John Alvin Ray (January 10, 1927 ??? February 24, 1990) was an American singer, songwriter, and pianist. Popular for most of the 1950s, Ray has been cited by critics as a major precursor of what would become rock and roll, for his jazz and blues-influenced music and his animated stage persona.
Ray was born in Hopewell, Oregon, spending part of his childhood on a farm, eventually moving to Portland, Oregon. Ray was of Native American origin; his great-grandmother was a full-blooded Native American and his great-grandfather was Oregon pioneer George Kirby Gay of Berkeley, Gloucestershire, England. He became deaf in his right ear at age 13 after an accident during a Boy Scout event. It was his participation in the "blanket toss," a sort of variation of the trampoline, that traumatized the youngster's inner ear. Ray later performed wearing a hearing aid. Surgery performed in New York in 1958 left him almost completely deaf in both ears, although hearing aids helped his condition.
Inspired by rhythm singers like Kay Starr, LaVern Baker and Ivory Joe Hunter, Ray developed a unique rhythm based style, described as alternating between pre-rock R&B and a more conventional classic pop approach.
Ray first attracted the attention of Bernie Lang, a song plugger, who was taken to the Flame Showbar nightclub in Detroit, Michigan by local DJ, Robin Seymour of WKMH. "We were both excited" Seymour recalls. "We heard two shows that first night."
Lang rushed off to New York to sell the singer to Danhy Kessler, the "Mr. Big" of the Okeh label, which is a subsidiary of Columbia Records. Kessler came over from New York, and he, Lang and Seymour went to the Flame. According to Seymour, Kessler's re-action was, "Well, I don't know. This kid looks well on the stand, but he will never go on records."
It was Seymour and Lowell Worley of the local office of Columbia who persuaded Kessler to have a test record made of Johnnie Ray. Worley arranged for a record to be cut at the United Sound Studios in Detroit. Seymour told reporter Dick Osgood that there was a verbal agreement that he would be cut in on the three-way deal in the management of Johnnie Ray. But the deal mysteriously evaporated, and so did Seymour's friendship with Danny Kessler.
Ray's first record, the self-penned R&B number for OKeh Records, "Whiskey and Gin", was a minor hit in 1951. The following year he dominated the charts with the double-sided hit single of "Cry" and "The Little White Cloud That Cried". Selling over two million copies of the 45 single, Ray's delivery struck a chord with teenagers and he quickly became a teen idol.
Ray's performing style included theatrics later associated with rock 'n roll, including beating up his piano, writhing on the floor and crying. Ray quickly earned the nicknames "Mr. Emotion", "The Nabob of Sob", and "The Prince of Wails", and several others.
More hits followed, including "Please Mr. Sun", "Such a Night", "Walkin' My Baby Back Home", "A Sinner Am I", and "Yes Tonight Josephine". He had a UK Christmas #1 hit with "Just Walkin' in the Rain" in 1956. He hit again in 1957 with "You Don't Owe Me a Thing", which reached #10 in the Billboard charts. He was popular in the United Kingdom, breaking the record at the London Palladium formerly set by Frankie Laine. In later years, he retained a loyal fan base overseas, particularly in Australia.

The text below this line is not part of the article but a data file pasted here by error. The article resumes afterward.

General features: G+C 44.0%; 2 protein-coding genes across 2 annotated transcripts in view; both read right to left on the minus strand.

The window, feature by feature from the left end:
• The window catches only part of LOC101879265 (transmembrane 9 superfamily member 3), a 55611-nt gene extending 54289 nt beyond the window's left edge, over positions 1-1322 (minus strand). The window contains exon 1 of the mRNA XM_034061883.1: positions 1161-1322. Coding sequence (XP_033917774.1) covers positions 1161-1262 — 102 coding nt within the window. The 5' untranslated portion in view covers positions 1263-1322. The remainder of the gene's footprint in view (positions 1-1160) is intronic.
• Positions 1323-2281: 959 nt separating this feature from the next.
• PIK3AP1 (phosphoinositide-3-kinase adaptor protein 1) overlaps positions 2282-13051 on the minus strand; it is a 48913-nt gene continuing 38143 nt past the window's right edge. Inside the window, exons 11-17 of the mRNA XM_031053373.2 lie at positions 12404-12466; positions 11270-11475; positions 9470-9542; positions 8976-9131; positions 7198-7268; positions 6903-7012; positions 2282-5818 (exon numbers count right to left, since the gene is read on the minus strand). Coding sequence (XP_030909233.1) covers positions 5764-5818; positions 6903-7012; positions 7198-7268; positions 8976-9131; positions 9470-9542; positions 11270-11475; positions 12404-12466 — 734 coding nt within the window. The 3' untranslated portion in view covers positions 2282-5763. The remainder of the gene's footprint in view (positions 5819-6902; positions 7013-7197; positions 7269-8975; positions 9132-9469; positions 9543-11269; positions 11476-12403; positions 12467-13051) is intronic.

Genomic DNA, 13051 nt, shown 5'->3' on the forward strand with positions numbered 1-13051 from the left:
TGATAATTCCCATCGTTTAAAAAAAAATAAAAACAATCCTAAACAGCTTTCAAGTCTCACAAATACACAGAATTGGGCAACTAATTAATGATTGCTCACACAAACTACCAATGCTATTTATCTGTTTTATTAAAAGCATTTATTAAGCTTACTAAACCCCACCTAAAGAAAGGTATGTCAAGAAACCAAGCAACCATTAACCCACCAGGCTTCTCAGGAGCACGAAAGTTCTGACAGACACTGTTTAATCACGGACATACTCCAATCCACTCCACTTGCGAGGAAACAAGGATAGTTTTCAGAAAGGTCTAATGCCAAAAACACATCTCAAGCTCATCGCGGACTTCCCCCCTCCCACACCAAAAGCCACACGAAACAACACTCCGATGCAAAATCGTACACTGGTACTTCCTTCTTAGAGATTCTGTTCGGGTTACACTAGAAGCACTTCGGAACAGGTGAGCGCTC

Later career influences
Ray had a close relationship with journalist and television game show panelist Dorothy Kilgallen who gave a boost to his sagging career during his engagement at the Tropicana Resort & Casino in Las Vegas, Nevada in 1965.
In early 1969, Ray befriended Judy Garland, performing as her opening act during her last concerts in Copenhagen, Denmark and Malmo, Sweden. Ray was also the best man during Garland's wedding to nightclub manager Mickey Deans in London.
Ray's American career revived in the early 1970s, with appearances on The Andy Williams Show in 1970 and The Tonight Show Starring Johnny Carson three times during 1972 and 1973. His personal manager Bill Franklin resigned in 1976 and cut off contact with the singer a few years later. His American revival turned out to be short-lived. He performed in small American venues such as El Camino College in 1987. Australian, English and Scottish promoters booked him for their large venues as late as 1989, his last year of performing.
Some writers suggested that the reason American entertainment bookers and songwriters ignored him in the 1980s was because they simply did not know who he was, or what his sound was like. His exposure during the new era of cable television was limited to a few seconds in Dexys Midnight Runners' 1982 music video for "Come On Eileen", using archival footage of Ray from 1954. He was name checked in the lyrics to "Come On Eileen" (viz "Poor old Johnnie Ray sounded sad upon the radio / he moved a million hearts in mono").